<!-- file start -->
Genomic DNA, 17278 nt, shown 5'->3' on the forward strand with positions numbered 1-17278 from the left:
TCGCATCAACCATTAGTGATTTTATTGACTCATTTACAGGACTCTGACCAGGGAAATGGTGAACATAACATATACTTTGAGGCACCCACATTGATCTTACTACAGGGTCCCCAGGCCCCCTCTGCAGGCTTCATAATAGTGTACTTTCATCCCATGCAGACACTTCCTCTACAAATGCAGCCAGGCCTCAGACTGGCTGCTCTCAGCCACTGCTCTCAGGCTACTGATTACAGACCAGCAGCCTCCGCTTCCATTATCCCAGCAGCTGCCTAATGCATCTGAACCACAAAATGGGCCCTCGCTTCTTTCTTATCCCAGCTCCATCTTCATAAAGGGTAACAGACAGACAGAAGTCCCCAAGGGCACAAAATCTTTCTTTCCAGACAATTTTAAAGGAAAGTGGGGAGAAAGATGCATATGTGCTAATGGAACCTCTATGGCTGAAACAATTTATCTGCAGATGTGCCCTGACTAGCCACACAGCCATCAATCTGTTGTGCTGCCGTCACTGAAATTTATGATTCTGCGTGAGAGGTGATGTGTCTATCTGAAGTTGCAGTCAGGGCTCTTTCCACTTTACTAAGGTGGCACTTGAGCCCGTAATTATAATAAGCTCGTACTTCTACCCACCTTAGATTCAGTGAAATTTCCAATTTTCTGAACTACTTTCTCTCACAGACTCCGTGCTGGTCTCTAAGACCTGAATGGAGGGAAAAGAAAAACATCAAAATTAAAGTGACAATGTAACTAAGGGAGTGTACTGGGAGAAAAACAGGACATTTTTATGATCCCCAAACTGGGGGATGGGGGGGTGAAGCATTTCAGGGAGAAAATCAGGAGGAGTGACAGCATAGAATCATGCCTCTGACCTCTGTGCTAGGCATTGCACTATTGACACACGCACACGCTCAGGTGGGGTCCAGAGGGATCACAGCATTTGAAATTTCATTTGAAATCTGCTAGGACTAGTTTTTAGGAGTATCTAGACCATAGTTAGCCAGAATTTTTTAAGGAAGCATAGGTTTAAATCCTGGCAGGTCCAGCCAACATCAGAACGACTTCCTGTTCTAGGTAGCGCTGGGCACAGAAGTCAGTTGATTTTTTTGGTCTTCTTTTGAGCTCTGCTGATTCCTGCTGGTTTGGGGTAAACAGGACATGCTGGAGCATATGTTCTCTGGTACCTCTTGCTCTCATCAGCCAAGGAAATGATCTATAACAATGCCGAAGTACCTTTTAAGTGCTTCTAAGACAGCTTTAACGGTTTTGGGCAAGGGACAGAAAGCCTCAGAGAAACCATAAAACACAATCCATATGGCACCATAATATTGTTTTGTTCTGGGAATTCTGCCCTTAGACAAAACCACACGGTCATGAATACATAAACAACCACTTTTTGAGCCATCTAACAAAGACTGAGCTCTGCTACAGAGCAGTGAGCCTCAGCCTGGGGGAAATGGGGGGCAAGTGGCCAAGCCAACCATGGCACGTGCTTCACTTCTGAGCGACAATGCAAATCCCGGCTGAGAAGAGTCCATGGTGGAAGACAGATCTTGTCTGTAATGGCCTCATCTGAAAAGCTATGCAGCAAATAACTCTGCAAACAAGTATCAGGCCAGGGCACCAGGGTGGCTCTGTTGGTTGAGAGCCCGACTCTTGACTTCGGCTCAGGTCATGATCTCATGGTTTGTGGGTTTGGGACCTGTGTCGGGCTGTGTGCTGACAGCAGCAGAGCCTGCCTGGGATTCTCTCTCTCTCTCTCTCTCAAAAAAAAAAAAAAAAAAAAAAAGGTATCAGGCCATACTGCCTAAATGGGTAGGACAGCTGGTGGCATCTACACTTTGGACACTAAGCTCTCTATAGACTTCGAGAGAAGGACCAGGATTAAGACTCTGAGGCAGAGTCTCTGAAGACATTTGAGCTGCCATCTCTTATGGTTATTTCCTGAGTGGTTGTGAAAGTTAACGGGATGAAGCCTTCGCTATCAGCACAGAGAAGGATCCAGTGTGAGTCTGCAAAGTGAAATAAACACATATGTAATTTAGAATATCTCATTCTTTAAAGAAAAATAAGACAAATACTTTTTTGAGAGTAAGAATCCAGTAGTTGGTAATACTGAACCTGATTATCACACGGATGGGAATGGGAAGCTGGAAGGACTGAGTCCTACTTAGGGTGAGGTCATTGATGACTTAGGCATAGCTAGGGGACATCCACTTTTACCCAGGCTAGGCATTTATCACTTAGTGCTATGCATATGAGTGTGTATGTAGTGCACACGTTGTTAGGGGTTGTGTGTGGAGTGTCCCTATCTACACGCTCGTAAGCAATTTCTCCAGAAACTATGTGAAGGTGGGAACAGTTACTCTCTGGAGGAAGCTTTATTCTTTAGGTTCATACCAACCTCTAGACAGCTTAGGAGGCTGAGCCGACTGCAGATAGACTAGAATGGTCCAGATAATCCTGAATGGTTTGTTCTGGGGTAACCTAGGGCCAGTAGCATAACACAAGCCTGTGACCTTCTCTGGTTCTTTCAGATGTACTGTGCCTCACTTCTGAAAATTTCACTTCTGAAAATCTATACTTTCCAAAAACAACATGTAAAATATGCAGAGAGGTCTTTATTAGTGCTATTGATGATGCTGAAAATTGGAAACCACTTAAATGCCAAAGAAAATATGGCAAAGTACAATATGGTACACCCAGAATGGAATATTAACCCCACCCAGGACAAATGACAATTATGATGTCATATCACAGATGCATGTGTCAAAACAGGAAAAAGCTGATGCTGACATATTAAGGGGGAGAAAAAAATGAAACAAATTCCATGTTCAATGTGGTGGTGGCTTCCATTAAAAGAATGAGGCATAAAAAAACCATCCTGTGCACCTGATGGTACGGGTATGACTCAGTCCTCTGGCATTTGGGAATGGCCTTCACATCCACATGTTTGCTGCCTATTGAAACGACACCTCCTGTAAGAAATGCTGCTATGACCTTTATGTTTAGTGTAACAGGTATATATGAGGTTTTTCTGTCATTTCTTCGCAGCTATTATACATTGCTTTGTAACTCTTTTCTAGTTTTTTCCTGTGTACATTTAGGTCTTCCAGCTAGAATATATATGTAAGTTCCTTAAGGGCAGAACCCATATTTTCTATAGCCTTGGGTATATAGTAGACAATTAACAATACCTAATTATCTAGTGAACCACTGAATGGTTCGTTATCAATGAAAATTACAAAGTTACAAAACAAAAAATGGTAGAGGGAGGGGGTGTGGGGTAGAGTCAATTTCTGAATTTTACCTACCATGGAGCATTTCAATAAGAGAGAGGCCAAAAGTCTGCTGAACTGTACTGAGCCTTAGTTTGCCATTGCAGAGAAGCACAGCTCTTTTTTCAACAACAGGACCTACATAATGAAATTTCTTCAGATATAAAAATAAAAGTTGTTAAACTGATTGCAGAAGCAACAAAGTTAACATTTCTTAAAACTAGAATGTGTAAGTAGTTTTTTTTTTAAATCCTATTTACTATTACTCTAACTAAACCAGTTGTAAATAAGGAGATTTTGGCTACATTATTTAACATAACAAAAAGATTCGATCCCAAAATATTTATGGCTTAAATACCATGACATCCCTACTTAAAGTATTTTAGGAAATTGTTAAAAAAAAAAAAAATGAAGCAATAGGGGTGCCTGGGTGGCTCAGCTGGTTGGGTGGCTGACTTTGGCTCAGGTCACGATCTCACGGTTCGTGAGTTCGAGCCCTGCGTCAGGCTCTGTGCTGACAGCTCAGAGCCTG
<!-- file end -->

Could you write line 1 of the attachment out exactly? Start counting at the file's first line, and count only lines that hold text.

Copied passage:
Genomic DNA, 17278 nt, shown 5'->3' on the forward strand with positions numbered 1-17278 from the left: